5. I’ll commend Mr. Obama too. A smart move (in timing) as well as a Good move. Although it would be better described as a “safer” move. Factoring in all political calculations, it may have been the best way to proceed amongst an awful set of options.

    I try to remember what the President told us supporters back when he first took office (he was paraphrasing FDR, I believe, and I’m paraphrasing his remark): “You elected me to bring change. Now make me do it.” Regarding the litany of failures mentioned by others, I don’t think we’re out of line to point them out sans apologies. He asked for it. I knew he wasn’t as liberal as I liked when I voted for him. Not nearly so. But he promised change and change takes courage. Up to now he’s shown that in remarkably small measure.

    But I am encouraged by this move. My hope, my last remaining hope, is that if re-elected he’ll start live up to his promises in a 2nd term. Call me Charlie Brown…

  6. Timing matters. Lots of people — even Southern politicians — are anti-Jim Crow now, but few were in 1960. Further, if the president’s tardiness means that the law stays on the books for an extra few years that’s a few more years of legal rights being deprived a large number of people. Those years surely matter to those people, no?

  7. “Now make me do it”

    The Republicans, assuming he was speaking to them, took him at his word and “made him do it.”

    Now, that was easy.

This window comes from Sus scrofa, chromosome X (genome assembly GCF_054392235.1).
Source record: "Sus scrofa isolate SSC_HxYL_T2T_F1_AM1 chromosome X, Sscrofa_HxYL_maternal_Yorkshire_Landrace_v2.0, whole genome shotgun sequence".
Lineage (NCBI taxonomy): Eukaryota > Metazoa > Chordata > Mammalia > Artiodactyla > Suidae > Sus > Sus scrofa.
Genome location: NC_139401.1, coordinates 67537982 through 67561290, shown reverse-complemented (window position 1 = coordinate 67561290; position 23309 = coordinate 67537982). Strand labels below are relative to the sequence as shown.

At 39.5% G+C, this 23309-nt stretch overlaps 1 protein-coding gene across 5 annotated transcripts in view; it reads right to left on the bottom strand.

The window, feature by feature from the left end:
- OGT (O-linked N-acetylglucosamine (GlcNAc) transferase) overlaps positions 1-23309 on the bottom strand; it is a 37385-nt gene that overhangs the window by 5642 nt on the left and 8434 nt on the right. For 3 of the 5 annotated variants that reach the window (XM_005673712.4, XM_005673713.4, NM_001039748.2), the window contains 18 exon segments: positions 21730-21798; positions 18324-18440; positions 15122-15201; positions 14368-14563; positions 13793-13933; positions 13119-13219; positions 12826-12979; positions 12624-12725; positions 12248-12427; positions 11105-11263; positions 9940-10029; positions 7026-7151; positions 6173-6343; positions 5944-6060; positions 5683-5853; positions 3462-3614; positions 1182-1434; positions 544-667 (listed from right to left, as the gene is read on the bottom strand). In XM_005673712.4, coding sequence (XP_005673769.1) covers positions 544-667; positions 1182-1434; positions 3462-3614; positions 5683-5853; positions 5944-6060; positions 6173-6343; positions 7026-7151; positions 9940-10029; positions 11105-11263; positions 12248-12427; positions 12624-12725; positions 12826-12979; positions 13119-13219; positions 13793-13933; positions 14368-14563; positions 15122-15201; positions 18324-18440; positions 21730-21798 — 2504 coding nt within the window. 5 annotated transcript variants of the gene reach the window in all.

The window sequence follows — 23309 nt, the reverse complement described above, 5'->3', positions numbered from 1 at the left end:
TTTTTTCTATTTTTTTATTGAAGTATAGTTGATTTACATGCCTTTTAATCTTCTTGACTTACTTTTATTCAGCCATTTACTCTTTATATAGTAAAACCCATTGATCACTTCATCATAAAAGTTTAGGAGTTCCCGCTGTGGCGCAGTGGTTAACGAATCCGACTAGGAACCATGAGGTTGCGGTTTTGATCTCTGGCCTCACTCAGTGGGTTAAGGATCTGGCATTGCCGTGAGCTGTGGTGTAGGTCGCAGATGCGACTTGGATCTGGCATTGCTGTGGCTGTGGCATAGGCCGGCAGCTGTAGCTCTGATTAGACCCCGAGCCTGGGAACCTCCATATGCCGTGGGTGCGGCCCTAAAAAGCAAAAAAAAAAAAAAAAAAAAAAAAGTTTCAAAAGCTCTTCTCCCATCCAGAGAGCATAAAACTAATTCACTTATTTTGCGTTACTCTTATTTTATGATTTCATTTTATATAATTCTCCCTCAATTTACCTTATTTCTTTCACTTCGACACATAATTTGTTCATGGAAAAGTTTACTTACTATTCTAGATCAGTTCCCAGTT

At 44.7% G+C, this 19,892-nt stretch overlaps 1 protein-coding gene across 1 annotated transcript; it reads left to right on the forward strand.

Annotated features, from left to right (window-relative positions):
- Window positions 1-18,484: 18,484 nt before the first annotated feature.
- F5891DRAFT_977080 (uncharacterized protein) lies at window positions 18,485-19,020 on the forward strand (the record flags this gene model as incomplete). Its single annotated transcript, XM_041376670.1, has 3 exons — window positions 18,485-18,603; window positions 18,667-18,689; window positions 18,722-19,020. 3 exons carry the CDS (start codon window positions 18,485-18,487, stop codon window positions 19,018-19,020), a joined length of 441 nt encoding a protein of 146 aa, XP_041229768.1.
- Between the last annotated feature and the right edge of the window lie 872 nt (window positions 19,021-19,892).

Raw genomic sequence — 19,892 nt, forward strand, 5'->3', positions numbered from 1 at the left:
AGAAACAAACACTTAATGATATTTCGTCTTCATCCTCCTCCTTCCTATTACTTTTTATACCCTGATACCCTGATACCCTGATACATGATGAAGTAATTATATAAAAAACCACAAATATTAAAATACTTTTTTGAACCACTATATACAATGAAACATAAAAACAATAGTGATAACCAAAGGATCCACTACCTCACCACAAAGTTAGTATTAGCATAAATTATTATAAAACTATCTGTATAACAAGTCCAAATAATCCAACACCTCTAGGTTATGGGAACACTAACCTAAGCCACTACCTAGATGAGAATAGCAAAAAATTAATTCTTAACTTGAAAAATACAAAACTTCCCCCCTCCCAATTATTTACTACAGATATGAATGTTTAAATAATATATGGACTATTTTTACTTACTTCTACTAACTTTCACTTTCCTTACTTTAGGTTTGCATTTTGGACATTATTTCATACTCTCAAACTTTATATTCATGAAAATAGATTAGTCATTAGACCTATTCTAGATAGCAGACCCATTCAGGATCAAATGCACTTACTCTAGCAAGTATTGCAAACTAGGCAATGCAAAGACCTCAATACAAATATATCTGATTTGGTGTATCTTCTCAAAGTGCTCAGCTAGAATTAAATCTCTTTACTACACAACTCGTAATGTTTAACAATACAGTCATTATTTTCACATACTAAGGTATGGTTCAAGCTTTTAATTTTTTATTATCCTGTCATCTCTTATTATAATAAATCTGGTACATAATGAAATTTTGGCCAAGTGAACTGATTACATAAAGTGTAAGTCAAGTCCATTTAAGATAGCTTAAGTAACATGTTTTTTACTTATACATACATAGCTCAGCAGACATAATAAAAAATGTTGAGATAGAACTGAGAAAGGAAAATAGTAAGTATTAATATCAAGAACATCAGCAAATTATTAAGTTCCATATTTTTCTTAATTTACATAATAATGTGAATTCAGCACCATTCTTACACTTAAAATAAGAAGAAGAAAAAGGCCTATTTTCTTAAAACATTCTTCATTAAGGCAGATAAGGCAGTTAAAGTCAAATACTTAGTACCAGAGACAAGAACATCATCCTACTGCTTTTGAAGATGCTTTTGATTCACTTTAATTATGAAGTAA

8. Mark is probably talking about Andy Sullivan (at times, with “The Fierce Urgency of Whenever”) and other gay rights activists who were angry at the slow pace & half-steps the Obama Administration has taken. I think in the end they’ll be pretty pleased with the results, but when it’s an issue that matters deeply to you personally, it’s hard not to get worked up when you see “your guy” triangulating, waiting patiently, moving cautiously…

    That’s just my guess.

  9. I think in the end they’ll be pretty pleased with the results,

    Well yeah, if memory serves, Sullivan has already said nice things about this. The question is: Exactly whom is Prof. Kleiman referring to when he suggests that people continue to bash Obama.

    As you say, I suspect Prof. Kleiman would rather that nobody complained about Obama’s previous stances on this, but that isn’t quite consistent with his words, and it wouldn’t make sense if that were his point.

  10. I cannot reject the “null hypothesis”, which suggests that Obama’s leading from the rear on this issue is the most effective way to make progress. Obama does not need to lead on this issue. He just needs to get out of the way, when the gay rights movement arrives at the gates, and anything he does — or, rather, prudently fails to do, or does slowly — which does not provoke or crystalize opposition on the Right, is good politics.